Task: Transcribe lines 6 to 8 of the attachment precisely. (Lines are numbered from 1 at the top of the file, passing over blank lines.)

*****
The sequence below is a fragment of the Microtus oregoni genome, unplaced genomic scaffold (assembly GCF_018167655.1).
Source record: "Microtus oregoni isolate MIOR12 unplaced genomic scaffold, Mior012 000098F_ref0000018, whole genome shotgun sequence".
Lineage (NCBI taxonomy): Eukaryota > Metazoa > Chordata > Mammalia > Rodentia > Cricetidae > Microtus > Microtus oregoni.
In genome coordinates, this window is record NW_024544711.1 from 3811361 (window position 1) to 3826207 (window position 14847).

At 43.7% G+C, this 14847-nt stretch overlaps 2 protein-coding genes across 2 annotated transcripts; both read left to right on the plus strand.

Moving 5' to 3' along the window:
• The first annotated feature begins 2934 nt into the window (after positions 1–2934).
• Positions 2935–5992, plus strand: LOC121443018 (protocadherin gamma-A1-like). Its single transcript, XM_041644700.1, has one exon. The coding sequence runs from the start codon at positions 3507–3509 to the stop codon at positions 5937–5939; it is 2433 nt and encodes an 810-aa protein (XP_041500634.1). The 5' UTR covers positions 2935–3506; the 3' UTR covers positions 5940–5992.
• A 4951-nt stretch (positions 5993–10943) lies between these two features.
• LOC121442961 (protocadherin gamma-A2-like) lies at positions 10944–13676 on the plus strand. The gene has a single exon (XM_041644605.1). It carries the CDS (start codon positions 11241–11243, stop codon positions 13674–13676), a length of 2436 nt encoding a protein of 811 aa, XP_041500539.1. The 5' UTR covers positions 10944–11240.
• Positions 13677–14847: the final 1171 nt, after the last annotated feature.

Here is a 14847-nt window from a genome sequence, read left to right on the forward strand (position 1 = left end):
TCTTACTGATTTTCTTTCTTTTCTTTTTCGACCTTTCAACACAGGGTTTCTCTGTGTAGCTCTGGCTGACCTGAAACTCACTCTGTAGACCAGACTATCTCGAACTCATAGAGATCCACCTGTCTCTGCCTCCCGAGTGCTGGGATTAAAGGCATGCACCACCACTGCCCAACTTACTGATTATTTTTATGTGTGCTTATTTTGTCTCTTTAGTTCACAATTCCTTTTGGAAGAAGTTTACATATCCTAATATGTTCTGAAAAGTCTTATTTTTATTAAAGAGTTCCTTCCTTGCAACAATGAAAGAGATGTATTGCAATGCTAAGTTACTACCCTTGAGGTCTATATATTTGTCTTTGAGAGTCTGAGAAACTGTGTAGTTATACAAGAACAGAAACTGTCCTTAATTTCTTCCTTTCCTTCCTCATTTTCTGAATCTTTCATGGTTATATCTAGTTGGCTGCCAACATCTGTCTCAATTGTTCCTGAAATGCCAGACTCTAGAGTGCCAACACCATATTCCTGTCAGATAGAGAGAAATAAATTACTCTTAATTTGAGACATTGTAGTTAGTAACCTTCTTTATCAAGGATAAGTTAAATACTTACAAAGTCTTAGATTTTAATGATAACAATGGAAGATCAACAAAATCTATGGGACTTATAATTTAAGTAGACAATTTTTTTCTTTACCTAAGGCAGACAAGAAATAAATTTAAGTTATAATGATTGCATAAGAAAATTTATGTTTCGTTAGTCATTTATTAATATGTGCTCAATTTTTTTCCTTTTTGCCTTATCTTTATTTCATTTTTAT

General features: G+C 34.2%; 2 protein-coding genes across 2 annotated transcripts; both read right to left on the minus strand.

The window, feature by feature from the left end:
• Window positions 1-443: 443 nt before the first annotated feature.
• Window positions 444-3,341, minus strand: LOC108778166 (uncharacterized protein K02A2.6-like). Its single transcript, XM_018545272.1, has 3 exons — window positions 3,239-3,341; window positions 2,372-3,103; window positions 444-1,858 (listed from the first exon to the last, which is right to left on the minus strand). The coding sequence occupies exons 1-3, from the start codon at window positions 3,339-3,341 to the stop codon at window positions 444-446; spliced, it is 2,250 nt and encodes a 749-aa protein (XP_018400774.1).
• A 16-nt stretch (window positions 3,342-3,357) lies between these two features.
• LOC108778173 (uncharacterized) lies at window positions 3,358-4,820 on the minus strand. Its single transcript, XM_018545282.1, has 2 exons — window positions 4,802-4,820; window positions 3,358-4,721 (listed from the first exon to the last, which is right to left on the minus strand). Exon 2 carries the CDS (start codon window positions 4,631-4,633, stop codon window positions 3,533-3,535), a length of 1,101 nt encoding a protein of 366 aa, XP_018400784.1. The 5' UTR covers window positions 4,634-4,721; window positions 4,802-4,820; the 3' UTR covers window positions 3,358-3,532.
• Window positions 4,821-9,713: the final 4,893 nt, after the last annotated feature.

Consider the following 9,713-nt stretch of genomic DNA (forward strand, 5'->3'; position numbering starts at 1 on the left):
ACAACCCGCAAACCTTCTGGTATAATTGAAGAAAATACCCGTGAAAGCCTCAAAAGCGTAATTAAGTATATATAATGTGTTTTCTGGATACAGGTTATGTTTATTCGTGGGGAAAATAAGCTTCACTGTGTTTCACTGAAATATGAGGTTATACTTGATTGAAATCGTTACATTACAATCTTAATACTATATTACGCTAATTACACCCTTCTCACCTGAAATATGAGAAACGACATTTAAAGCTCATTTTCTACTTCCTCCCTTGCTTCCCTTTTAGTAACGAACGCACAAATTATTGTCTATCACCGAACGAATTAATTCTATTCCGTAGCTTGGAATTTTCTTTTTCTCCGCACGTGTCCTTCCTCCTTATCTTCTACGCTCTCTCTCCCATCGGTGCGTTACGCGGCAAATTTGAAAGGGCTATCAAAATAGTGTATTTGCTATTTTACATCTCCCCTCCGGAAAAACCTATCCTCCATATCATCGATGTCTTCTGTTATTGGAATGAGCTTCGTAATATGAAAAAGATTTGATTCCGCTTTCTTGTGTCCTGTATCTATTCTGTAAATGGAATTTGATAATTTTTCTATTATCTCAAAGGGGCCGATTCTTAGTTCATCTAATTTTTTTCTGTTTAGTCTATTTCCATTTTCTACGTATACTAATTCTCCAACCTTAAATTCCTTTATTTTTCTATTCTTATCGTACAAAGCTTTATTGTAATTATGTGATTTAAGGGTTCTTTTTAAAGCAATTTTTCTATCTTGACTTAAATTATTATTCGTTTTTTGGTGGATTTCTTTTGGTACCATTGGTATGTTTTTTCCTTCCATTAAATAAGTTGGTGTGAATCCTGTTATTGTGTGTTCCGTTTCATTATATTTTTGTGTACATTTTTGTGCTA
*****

Moving 5' to 3' along the window:
• The first annotated feature begins 2934 nt into the window (after positions 1–2934).
• Positions 2935–5992, plus strand: LOC121443018 (protocadherin gamma-A1-like). Its single transcript, XM_041644700.1, has one exon. The coding sequence runs from the start codon at positions 3507–3509 to the stop codon at positions 5937–5939; it is 2433 nt and encodes an 810-aa protein (XP_041500634.1). The 5' UTR covers positions 2935–3506; the 3' UTR covers positions 5940–5992.